Background: We assessed perceptions of benefits in HIV cure clinical research in the United States. We hypothesized that perceived personal benefits, clinical benefits and social benefits affect willingness to participate in research.
Methods: An extensive, online cross-sectional survey was conducted among 400 American adults (22% females; 77% males; < 1% transgendered) in 2015. The sample was ethnically diverse (65% Caucasian, 17% African-American/Black, 12% Hispanic, 4% mixed and 2% Asian) and 38 U.S. states were represented. We also conducted extensive key informant interviews with 36 people living with HIV, researchers, bioethicists, members of IRBs and regulatory agencies to assess perceptions of benefits.
Results: The psychological benefit of feeling good about contributing to HIV cure research (80%, 95% CI: [75-85%]; n = 396) and gaining knowledge about one''s health (78% [73 -83%]; n = 385) were the potential personal benefits most likely to motivate participation in HIV cure research. Increasing one''s ability to fight HIV (92% [87 - 97%]; n = 381) and reducing one''s HIV reservoir (85% [80 - 90%]; n = 380) were the potential clinical benefits most likely to motivate participation. Helping find a cure for HIV (95% [90 - 100%]; n = 382), helping others with HIV in the future (90% [85 - 95%]; n = 384) and contributing to scientific knowledge (88% [83 - 93%]; n = 380) were the most important perceived social benefits. We delved deeper into these perceived benefits in the key informant interviews. Potential volunteers reported feeling empowered, contributing to stigma reduction, , hope, education, bolstering one''s advocacy work, financial compensation and ensuring participation of under-represented populations. Regulators and clinicians-researchers concurred that early HIV cure studies are unlikely to provide any direct clinical benefit, but indicated that participants may experience other types of indirect benefit. Demographic differences in perceived benefits were also evaluated.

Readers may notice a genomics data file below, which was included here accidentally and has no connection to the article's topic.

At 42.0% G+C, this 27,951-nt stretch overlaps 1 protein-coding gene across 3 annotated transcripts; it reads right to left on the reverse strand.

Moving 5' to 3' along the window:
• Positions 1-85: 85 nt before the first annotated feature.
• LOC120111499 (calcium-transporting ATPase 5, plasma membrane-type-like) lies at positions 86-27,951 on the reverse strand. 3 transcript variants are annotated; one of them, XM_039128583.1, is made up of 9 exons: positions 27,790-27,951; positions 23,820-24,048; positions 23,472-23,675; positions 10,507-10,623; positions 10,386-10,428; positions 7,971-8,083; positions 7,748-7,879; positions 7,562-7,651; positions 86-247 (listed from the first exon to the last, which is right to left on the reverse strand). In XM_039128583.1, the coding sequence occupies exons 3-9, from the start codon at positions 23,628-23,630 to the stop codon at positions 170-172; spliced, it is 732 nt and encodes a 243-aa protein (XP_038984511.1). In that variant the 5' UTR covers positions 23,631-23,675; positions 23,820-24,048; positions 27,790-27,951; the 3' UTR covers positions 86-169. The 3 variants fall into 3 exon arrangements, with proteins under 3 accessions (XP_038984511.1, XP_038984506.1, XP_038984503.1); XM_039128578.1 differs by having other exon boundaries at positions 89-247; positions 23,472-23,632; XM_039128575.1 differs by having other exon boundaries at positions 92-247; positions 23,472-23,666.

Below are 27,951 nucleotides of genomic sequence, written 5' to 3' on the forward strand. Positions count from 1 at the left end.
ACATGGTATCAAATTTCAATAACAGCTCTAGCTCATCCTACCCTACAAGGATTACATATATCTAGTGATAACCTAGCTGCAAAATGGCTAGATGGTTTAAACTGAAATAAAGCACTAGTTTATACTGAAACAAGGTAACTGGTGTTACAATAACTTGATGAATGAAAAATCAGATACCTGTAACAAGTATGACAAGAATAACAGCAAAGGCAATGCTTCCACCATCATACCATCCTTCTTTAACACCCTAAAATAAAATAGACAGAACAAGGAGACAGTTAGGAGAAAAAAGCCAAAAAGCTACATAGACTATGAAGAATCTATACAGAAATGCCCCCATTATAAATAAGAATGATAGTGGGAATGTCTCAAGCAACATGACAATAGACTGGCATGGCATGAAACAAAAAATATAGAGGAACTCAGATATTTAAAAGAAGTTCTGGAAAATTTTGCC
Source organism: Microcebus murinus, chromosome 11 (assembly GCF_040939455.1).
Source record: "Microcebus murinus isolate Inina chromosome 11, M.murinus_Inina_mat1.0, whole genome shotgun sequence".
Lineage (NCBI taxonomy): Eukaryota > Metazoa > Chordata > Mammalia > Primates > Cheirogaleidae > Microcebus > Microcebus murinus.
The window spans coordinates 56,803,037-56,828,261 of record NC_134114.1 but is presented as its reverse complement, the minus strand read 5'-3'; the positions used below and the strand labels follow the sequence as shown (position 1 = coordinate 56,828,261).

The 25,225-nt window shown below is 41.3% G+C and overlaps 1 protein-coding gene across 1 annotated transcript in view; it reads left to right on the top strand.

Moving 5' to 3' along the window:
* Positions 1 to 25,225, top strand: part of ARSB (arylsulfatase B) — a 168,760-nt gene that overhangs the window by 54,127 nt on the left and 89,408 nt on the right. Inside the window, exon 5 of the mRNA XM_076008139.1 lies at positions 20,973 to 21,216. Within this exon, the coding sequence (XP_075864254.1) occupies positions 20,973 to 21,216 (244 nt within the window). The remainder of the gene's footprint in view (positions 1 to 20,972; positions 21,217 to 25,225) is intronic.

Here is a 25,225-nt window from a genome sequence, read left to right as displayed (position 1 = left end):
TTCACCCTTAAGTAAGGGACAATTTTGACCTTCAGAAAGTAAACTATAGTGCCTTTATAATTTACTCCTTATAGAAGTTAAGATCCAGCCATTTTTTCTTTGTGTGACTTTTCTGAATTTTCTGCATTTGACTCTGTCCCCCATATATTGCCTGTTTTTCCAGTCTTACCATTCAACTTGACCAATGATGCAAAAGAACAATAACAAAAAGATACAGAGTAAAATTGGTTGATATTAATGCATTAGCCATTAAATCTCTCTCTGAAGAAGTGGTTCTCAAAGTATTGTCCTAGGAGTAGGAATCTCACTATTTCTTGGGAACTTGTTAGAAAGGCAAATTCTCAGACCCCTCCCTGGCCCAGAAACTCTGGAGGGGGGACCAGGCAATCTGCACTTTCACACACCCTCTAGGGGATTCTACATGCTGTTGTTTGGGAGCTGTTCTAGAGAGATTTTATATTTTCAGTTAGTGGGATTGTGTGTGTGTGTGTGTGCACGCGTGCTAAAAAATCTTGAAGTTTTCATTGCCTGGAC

Conclusions: Despite no expectation of direct clinical benefit from participating in early Phase I HIV cure clinical studies, the majority of potential volunteers value the societal benefit of furthering science, and believe they will experience psychosocial benefits from their participation. Results highlight the importance of managing expectations and thoroughly exploring potential for therapeutic misconception.

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